The Armageddon Directive

img_0856Mars Attacks

August 1965: When he stumbles upon a Martian’s plot to ignite World War III, FBI agent Nate Tanner must defy orders to get to the truth.

Determined to stop a ruthless undercover invader from taking Earth to the brink of oblivion, Tanner engages in a deadly game of cat-and-mouse to unravel alien’s diabolical plans. With the help of a daring and beautiful reporter with secrets of her own, Nate will race against the clock to outwit a monster from outer space and save the world from total annihilation!

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Last fall, I was contacted by editor Rich Young over at Joe Books, who had partnered with the good folks over at Topps to do some fun stuff with that company’s venerable Mars Attacks property. The classic trading card set celebrated its 50th anniversary back in 2012, and that milestone came with all sorts of new products and even a “rebooted” storyline featured in a new set of cards that updates the classic alien invasion tale. I took a renewed interested in the property thanks to comics from IDW, as well as this epic little tome that showcases the original 1962 card set.

Though the “new” Mars Attacks storyline has reset the clock so that the invasion now takes place in the modern day, The Armageddon Directive is actually set during the 1960s, decades before the full-blown attack when the Martian Empire had “sleeper agents” running around on Earth, trying to make humanity dork things up enough so that the actual invasion will be met with limited or no resistance.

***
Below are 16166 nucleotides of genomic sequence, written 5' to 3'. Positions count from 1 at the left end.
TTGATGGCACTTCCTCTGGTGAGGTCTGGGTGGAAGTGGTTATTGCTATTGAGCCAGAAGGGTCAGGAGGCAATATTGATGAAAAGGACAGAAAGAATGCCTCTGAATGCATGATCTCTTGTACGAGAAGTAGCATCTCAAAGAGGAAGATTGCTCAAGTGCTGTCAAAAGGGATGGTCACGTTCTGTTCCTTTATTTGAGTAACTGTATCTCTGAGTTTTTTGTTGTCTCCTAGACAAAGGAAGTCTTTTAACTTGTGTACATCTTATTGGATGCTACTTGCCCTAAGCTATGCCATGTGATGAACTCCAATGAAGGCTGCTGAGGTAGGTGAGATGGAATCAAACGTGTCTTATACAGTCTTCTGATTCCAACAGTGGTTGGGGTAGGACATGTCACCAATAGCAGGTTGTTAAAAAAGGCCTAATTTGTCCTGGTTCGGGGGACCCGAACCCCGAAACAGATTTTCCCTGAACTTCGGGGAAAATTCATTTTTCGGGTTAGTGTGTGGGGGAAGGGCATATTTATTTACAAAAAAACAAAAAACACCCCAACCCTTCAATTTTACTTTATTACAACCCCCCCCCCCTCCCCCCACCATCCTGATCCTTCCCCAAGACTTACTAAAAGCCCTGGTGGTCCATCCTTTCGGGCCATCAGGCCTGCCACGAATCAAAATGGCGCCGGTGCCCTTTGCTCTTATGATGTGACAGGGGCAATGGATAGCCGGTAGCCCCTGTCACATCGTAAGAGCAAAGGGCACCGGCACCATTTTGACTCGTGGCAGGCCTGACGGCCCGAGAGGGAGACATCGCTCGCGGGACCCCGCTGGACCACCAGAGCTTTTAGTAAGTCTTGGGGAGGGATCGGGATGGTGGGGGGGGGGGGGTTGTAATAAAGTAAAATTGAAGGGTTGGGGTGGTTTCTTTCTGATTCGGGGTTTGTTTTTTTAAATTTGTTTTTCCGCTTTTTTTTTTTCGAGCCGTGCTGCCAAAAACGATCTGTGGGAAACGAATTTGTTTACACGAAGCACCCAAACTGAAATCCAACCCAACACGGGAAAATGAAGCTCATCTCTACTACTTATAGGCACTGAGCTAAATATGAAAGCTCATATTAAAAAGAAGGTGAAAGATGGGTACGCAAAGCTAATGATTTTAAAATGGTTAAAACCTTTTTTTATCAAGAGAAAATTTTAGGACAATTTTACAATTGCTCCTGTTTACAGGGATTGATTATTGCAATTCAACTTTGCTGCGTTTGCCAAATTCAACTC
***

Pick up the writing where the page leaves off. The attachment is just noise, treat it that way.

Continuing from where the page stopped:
As I’ve told people, I imagined this story as something of a “spiritual cousin” to my Star Trek novel from 2013, From History’s Shadow. I definitely had the same kind of fun writing both stories.

This post will act as the novella’s official “Q&A” thread, so feel free to drop any questions in the comments section. Because of that, folks should be aware that spoilers are a definite possibility from this point forward. You’ve been warned!


5 thoughts on “The Armageddon Directive

  1. I only know the Mars Attacks imagery and had no idea about the trading cards, etc. It all looks like great fun, and I’m looking forward to the novella, but how well does the Burton film fit in?


    1. An easy way to experience the original 1962 set is via the book I have linked up above. It’s a great tribute, with anecdotes/etc. from one of the set’s creators.

      The Burton film is kind of its own thing, especially now that the storyline has been “rebooted” to a large extent.


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